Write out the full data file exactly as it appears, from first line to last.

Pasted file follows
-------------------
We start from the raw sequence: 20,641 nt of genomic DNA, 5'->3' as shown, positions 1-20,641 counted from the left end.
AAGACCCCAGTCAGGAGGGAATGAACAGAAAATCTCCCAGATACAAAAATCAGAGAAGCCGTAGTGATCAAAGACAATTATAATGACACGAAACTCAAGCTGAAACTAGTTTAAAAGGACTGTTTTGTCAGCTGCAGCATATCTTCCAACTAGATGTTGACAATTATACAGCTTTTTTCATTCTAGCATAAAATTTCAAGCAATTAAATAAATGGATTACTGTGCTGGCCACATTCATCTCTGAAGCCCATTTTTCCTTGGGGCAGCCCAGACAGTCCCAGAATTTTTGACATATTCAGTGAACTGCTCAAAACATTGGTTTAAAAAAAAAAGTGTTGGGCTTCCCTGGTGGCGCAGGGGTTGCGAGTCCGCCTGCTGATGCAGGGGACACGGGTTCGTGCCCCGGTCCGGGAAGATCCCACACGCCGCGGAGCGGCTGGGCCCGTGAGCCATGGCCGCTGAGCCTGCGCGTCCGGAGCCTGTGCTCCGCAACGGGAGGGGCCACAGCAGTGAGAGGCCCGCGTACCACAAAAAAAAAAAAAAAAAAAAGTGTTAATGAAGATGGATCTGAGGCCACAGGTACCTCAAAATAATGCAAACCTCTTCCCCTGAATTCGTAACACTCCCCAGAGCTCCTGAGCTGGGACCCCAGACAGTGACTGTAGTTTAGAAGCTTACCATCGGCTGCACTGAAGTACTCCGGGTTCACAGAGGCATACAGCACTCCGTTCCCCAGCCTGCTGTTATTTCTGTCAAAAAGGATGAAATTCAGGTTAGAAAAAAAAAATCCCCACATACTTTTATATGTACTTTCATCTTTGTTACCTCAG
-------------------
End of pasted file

We start from the raw sequence: 20,641 nt of genomic DNA, 5'->3' as shown, positions 1-20,641 counted from the left end.
AAGACCCCAGTCAGGAGGGAATGAACAGAAAATCTCCCAGATACAAAAATCAGAGAAGCCGTAGTGATCAAAGACAATTATAATGACACGAAACTCAAGCTGAAACTAGTTTAAAAGGACTGTTTTGTCAGCTGCAGCATATCTTCCAACTAGATGTTGACAATTATACAGCTTTTTTCATTCTAGCATAAAATTTCAAGCAATTAAATAAATGGATTACTGTGCTGGCCACATTCATCTCTGAAGCCCATTTTTCCTTGGGGCAGCCCAGACAGTCCCAGAATTTTTGACATATTCAGTGAACTGCTCAAAACATTGGTTTAAAAAAAAAAGTGTTGGGCTTCCCTGGTGGCGCAGGGGTTGCGAGTCCGCCTGCTGATGCAGGGGACACGGGTTCGTGCCCCGGTCCGGGAAGATCCCACACGCCGCGGAGCGGCTGGGCCCGTGAGCCATGGCCGCTGAGCCTGCGCGTCCGGAGCCTGTGCTCCGCAACGGGAGGGGCCACAGCAGTGAGAGGCCCGCGTACCACAAAAAAAAAAAAAAAAAAAAGTGTTAATGAAGATGGATCTGAGGCCACAGGTACCTCAAAATAATGCAAACCTCTTCCCCTGAATTCGTAACACTCCCCAGAGCTCCTGAGCTGGGACCCCAGACAGTGACTGTAGTTTAGAAGCTTACCATCGGCTGCACTGAAGTACTCCGGGTTCACAGAGGCATACAGCACTCCGTTCCCCAGCCTGCTGTTATTTCTGTCAAAAAGGATGAAATTCAGGTTAGAAAAAAAAAATCCCCACATACTTTTATATGTACTTTCATCTTTGTTACCTCAG